The plants turned out to be tomatoes.

Here is a tomato seedling:

And it’s not just tomato plants that confuse police; apparently, okra is also suspicious.  In 2014, a Georgia man was startled to find a helicopter hovering over his house and police, replete with a drug-sniffing dog, on his porch.

WSB2 reported at the time:

A Cartersville man is upset after he said investigators mistook a garden full of okra for marijuana plants.

The man growing the popular Southern food said a helicopter woke him up Wednesday and then he had deputies show up at his door.

“I was scared actually, at first, because I didn’t know what was happening,” said homeowner Dwayne Perry.

All he noticed was that there was a chopper sitting unusually low over his house, then Bartow County deputies and a K-9 unit appeared at his doorstep in minutes.

“They were strapped to the gills,” Perry said.

It turned out, that helicopter was from the Governor’s Task Force for drug suppression and they were out looking for domestic cannabis plants and spotted the tree and plants.

“Instead, it’s okra and maybe a bush on the end of the house,” Perry said.

Channel 2’s Carl Willis called the Georgia State Patrol, who operates the task force, for an explanation. They sent an evidence photo.

“We’ve not been able to identify it as of yet. But it did have quite a number of characteristics that were similar to a cannabis plant,” said Georgia State Patrol Capt. Kermit Stokes.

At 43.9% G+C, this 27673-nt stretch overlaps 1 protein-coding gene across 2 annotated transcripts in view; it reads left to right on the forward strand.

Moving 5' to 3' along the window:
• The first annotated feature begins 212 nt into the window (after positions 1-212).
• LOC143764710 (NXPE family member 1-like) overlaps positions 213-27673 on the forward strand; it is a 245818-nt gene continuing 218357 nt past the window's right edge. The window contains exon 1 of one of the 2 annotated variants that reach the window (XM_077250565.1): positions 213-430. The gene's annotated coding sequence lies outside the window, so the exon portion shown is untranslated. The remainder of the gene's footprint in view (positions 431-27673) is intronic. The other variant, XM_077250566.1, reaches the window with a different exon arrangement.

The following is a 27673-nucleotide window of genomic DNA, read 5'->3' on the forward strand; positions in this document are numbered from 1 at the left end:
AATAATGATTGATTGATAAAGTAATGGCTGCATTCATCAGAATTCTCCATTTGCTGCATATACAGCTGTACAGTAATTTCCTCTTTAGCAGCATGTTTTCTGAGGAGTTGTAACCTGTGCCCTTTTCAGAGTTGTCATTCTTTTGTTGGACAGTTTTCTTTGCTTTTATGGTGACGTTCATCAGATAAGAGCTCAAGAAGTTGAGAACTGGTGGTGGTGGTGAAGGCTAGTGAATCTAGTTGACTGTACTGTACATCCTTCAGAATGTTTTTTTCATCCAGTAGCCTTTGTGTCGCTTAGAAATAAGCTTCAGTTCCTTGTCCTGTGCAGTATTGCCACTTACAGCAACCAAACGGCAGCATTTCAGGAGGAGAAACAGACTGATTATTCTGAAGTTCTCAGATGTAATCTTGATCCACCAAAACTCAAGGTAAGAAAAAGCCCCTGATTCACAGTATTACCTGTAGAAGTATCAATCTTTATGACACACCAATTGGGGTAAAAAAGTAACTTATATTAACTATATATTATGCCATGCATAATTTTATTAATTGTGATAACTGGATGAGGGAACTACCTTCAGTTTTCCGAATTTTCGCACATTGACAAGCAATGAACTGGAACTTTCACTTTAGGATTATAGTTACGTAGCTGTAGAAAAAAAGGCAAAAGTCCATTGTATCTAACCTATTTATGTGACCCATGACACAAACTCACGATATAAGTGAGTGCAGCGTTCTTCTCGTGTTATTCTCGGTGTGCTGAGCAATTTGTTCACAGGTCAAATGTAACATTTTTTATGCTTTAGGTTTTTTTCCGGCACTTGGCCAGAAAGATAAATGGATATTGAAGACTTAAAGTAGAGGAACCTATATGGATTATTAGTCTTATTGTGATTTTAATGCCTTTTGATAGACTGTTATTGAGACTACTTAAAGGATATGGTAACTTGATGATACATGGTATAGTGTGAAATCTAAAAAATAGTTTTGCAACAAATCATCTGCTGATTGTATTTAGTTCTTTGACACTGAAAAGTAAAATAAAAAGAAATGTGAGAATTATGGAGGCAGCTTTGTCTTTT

Perry said his plants had five leaves, not seven like on the cannabis plant. He said a mistake like this shouldn’t happen.

“Here I am, at home and retired and you know I do the right thing,” Perry said. “Then they come to my house strapped with weapons for no reason. It ain’t right.”

The authorities apologized on the scene and again when Willis called.

“If we disturbed them in any manner, that’s not our intent. Our intent is to go out and do our job and do it to the best of our ability,” Stokes said.

Here is okra:

Taxpayer dollars are thrown away when law enforcement doesn’t first determine if a raid, SWAT or otherwise, is even worthwhile.

There are reports of police being called about suspicious plants that didn’t result in trauma for the unjustly accused.  In one case, a building super in Brooklyn called the police about suspicious plants on the roof of his building; police showed up and determined the plants were tomatoes.  In another, police were tipped off that someone was growing marijuana in a city park and seized 400 plants that turned out to be horsemint.

Here is horsemint:

In these cases, however, the area containing the suspicious tomatoes and horsemint were public areas.  There was no home to raid, no homeowner to terrorize.  Instead, the police showed up, poked around, and in one case seized hundreds of horsemint plants, but there was no over-zealous or demeaning treatment of completely innocent people.

Half-dressed and barefoot 66-year-old Audrey Cramer was clearly not a threat to law enforcement officers on the scene, so why humiliate and traumatize her in the manner they did?  As Bob Harte noted, if this can happen to he and his wife, it can happen to anyone . . . or at least to the one in three Americans who grow their own produce.